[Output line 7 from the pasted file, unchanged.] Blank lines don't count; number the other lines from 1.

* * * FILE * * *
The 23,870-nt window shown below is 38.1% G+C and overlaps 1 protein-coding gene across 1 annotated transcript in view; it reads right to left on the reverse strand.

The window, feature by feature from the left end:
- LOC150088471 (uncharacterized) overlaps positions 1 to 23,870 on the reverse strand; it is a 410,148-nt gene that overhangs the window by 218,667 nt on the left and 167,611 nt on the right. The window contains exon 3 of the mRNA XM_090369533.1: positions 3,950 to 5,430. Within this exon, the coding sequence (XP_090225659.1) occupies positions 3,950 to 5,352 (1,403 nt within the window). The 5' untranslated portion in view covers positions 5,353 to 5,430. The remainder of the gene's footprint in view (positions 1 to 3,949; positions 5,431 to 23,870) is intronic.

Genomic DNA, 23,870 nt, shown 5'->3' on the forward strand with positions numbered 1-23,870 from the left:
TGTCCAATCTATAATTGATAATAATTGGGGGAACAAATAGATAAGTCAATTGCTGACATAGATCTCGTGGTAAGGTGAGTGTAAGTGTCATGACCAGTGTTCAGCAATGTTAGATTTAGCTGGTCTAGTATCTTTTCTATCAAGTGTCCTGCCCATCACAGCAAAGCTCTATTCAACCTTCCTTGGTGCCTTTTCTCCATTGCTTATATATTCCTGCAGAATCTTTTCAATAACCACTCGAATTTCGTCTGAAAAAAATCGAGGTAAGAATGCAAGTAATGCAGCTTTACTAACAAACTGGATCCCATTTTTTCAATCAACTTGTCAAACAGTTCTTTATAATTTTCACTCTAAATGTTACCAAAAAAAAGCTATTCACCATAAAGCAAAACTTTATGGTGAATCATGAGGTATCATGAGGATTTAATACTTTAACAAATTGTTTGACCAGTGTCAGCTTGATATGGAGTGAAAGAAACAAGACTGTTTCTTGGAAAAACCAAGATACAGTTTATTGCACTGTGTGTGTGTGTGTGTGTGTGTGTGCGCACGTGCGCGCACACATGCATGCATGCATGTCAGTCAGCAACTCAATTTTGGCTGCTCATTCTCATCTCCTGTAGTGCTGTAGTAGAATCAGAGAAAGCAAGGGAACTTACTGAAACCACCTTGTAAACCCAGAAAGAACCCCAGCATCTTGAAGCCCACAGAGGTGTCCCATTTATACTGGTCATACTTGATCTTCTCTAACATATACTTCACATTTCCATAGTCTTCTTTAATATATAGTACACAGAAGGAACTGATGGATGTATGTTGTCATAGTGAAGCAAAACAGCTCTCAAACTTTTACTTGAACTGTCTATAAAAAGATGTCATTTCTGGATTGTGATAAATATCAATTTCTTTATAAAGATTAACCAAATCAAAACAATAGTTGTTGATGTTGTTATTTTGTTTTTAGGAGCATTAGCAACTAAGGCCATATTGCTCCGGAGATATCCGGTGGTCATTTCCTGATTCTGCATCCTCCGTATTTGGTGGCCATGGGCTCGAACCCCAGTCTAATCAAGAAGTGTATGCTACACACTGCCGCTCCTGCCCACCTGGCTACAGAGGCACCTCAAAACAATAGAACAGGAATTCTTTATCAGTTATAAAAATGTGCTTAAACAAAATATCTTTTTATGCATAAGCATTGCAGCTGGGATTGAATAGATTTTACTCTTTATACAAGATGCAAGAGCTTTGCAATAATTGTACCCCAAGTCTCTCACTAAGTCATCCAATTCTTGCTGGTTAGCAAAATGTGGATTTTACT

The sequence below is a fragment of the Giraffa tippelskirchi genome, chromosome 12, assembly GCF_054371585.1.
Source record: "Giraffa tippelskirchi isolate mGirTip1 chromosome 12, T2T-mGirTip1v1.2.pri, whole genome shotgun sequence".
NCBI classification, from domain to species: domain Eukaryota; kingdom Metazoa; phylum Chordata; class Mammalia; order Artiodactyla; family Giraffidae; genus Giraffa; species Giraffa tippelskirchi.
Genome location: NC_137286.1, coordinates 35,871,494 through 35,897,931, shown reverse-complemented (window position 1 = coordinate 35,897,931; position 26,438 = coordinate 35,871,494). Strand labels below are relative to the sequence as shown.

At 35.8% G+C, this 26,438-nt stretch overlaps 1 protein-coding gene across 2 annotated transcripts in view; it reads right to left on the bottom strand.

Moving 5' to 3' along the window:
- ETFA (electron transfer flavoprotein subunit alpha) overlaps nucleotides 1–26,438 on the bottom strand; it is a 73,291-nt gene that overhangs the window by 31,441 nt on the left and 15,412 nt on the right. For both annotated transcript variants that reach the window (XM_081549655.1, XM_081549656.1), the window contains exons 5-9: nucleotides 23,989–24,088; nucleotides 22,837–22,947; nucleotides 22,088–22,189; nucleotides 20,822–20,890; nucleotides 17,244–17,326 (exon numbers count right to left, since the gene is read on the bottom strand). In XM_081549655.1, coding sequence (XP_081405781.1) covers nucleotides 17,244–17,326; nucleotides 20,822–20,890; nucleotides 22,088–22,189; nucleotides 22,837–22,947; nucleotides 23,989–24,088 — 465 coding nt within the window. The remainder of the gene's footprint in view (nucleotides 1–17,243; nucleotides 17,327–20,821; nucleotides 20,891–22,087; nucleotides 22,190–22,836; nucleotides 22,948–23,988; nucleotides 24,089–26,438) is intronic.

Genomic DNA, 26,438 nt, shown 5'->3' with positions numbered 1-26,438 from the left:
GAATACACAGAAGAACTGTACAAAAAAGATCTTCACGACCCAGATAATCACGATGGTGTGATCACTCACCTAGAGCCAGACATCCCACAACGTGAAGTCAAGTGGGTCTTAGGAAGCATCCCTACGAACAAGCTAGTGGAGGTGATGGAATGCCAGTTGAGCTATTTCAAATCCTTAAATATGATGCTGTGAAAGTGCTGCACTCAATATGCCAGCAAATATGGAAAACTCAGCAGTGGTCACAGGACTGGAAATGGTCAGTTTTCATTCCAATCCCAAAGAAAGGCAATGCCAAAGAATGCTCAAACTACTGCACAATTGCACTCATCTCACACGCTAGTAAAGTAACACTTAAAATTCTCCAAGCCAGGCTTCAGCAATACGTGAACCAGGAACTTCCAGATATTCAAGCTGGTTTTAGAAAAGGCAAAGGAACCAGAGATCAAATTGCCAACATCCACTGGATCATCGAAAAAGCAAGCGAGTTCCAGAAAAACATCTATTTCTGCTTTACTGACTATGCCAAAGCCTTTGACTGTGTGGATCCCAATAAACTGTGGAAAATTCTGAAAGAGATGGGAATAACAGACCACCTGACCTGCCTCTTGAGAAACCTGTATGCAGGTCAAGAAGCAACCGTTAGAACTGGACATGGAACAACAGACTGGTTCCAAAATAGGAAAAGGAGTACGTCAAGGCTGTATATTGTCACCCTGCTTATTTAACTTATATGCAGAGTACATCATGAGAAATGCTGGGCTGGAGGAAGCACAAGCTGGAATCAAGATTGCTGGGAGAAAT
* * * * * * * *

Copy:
Source record: "Giraffa tippelskirchi isolate mGirTip1 chromosome 12, T2T-mGirTip1v1.2.pri, whole genome shotgun sequence".